For, while the basal conception of ‘Christian’ is Semitic (‘Christ’), the linguistic termination (-ieni) is either Latin or (more probably) Greek. Even were it Latin, it would be hasty to attribute (with Baur) the origin of the term to Rome, where Tacitus is our first pagan witness for its currency about a.d. 110. Early designations in -ιανός (cf. Mark 3:6, Justin’s Dial. 35) were not infrequent among the Greeks of Asia Minor, and it is arbitrary scepticism to hold that St. Luke in Acts 11:26 must have antedated and misplaced the origin of the name, or that Tacitus has done the same. The latter (Annal. xv. 44) describes Nero’s victims as ‘men whom the common people loathed for their secret crimes, calling them Chrestians. The name was derived from Christ, who had been put to death by Pontius Pilate, the procurator, during the reign of Tiberius.’ Long before that period it must have been the interest of the Jews and Christians alike to differentiate themselves to some degree, one from the other. And the circumstances of the Neronic émeute, which was probably instigated by the Jews, must have made the distinction plain, once and for all, to the local authorities. The inherent probabilities of the case, therefore, seem to preclude any reasonable suspicion of a hysteron-proteron upon the part of the Roman historian; nor is it unnatural, even for rigid historical criticism, to admit that the distinctive name of ‘Christian’ may have been coined and current nearly twenty years earlier upon the banks of the Orontes. In short, both passages in Acts give one the impression of being historically authentic reminiscences; had the author been more anxious to emphasize the new name, he would not have employed it so sparely and incidentally. It is curious to notice that, outside the Church, Epictetus, slightly later than Paul, used ‘Galilaeans,’ while Marcus Aurelius employed ‘Christians.’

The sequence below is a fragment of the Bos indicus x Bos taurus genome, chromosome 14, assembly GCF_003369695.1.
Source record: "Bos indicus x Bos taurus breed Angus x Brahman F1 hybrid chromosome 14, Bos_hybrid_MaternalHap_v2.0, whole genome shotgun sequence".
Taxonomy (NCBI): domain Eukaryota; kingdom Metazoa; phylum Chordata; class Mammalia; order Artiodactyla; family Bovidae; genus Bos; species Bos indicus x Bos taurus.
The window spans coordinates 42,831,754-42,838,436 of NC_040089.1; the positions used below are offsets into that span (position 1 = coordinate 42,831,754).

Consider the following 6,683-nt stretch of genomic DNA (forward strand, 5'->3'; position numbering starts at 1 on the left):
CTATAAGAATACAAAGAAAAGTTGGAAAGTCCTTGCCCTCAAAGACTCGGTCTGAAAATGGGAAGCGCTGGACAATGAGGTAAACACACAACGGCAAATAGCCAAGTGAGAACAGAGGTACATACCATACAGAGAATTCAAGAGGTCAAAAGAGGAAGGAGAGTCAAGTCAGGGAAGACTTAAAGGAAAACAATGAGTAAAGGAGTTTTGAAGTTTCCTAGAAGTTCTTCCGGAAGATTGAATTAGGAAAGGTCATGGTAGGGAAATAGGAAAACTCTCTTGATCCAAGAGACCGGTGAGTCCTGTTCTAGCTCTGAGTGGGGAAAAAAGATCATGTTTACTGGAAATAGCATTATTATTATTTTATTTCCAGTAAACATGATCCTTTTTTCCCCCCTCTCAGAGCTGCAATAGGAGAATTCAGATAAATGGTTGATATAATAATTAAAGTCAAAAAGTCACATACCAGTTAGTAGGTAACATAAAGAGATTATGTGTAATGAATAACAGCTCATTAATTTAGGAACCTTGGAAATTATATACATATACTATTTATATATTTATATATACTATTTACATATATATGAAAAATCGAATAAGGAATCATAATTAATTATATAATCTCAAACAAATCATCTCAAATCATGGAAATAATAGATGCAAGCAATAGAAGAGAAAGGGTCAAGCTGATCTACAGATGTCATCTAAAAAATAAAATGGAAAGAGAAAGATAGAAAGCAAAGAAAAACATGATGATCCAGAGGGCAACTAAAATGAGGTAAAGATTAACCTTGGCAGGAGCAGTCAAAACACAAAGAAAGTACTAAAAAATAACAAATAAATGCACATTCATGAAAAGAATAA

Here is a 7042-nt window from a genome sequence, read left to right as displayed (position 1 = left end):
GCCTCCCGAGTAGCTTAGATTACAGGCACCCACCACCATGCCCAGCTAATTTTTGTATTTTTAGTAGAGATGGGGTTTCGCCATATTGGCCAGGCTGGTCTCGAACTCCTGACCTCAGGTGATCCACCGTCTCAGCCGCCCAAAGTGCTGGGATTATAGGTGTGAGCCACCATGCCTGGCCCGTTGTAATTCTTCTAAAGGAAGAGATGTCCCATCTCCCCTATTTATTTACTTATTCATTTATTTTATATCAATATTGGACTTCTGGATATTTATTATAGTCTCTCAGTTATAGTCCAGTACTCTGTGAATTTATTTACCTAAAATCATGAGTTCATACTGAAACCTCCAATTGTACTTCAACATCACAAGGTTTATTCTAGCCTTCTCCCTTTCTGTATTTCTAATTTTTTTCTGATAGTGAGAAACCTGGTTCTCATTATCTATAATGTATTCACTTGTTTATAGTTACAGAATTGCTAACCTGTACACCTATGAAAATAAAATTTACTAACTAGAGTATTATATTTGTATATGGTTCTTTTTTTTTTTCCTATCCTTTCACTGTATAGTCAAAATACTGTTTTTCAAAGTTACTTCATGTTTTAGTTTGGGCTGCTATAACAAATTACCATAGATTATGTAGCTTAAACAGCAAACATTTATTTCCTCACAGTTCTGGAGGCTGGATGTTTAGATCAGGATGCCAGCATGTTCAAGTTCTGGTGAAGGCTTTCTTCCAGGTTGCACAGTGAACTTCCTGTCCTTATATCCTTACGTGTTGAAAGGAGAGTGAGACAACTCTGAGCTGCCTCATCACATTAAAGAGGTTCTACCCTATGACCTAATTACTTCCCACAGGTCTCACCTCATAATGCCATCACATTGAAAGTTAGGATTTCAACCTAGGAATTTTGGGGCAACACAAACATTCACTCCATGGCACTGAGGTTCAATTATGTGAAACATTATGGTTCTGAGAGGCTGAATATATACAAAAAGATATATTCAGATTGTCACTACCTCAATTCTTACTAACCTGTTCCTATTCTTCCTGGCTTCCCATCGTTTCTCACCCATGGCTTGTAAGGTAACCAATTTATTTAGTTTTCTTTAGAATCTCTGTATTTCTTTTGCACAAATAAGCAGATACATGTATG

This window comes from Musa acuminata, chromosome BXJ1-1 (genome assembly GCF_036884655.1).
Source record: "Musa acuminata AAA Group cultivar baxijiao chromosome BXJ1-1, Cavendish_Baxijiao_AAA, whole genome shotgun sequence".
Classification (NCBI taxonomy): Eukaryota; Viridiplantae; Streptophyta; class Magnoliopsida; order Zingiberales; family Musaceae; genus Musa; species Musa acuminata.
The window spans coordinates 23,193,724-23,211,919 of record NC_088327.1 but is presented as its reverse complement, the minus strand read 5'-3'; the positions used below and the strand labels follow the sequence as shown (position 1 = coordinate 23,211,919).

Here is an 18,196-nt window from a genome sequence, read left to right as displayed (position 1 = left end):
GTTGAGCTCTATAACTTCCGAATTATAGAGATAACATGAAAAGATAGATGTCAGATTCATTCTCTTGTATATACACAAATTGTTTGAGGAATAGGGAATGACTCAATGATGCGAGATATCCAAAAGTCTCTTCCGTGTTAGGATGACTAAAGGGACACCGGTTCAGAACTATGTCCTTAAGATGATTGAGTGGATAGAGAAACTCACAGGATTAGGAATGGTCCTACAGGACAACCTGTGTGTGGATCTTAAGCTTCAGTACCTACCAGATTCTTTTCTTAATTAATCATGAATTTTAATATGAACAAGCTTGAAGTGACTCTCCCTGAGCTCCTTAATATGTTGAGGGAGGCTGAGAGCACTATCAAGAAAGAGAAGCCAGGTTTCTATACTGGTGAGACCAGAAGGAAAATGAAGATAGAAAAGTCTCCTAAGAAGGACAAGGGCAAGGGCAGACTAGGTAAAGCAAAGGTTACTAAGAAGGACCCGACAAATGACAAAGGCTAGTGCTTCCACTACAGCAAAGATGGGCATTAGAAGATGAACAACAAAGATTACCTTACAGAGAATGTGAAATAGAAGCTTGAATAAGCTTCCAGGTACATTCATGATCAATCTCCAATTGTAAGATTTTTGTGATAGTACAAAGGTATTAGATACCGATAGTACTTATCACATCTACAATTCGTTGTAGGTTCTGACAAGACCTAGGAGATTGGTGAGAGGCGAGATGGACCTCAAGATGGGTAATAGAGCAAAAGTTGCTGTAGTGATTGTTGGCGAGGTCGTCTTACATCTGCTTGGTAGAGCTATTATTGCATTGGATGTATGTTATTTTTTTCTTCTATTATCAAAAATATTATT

In 1 Peter 4:16 (cf. Luke 6:22, John 16:2), together with Pliny’s letters (Epp. x. 96, 97) less than fifty years later, we catch one glimpse of the connexion between the name ‘Christian’ and the civil or social penalties in which it involved believers (cf. Mommsen and Ramsay in Expositor, 4th series [1893], vol. viii.). To ‘suffer as a Christian’ i.e. (for being a Christian) covers a wide range of experience, from molestation to official and even capital punishment. The latter extreme, however, is not prominent in this passage, although the term ἀπολογία certainly suggests it. But the vague outline of 1 Peter 4:14-17 is filled out and vividly coloured by the later evidence of Pliny and of the 2nd cent. martyrs’ literature, which shows how Christianity was treated as a forbidden or illicit religion, hostile to the national cult, and therefore exposing any of its adherents, without further question, to the punishment of death.

How soon and how far the mere name of ‘Christian’ was thus a capital offence, it is not easy to determine, but by the 2nd cent. the ordinary formula of confession before a magistrate was, ‘I am a Christian.’ This was put forward as the natural and sufficient reason for refusing to swear by the genius of the Emperor, and it was usually accepted by the authorities as final. Polycarp’s martyrdom at Smyrna is our earliest case in point. But the story of the martyr Sanctus in Gaul, not long afterwards, shows how widespread was this habit. When tortured by the authorities, ‘he steeled himself so firmly against them, that he would not so much as tell his name or nation or city. All his answer to their inquiries was, “I am a Christian” ’ (Eus. Historia Ecclesiastica v. I). Pliny’s account of his own judicial proceedings is equally blunt and plain. When people were accused of Christianity, he writes, ‘I asked them personally whether they were Christians; if they confessed it, I asked them a second and a third time, threatening them with punishment. Then, if they adhered to their confession, I ordered them off to execution.’ The test applied to doubtful cases was that of offering worship to the Emperor’s statue. ‘No real Christian,’ says the governor, ‘can he made to do that.’ Nor could the name of Christian he legally borne by any one who added sacrilege to high treason, in refusing to worship the ancestral gods of the State. Christianity, ipso facto, was a challenge to these deities. Hence to avow the name of ‘Christian’ was to expose oneself to pains and penalties, either voluntarily or involuntarily incurred.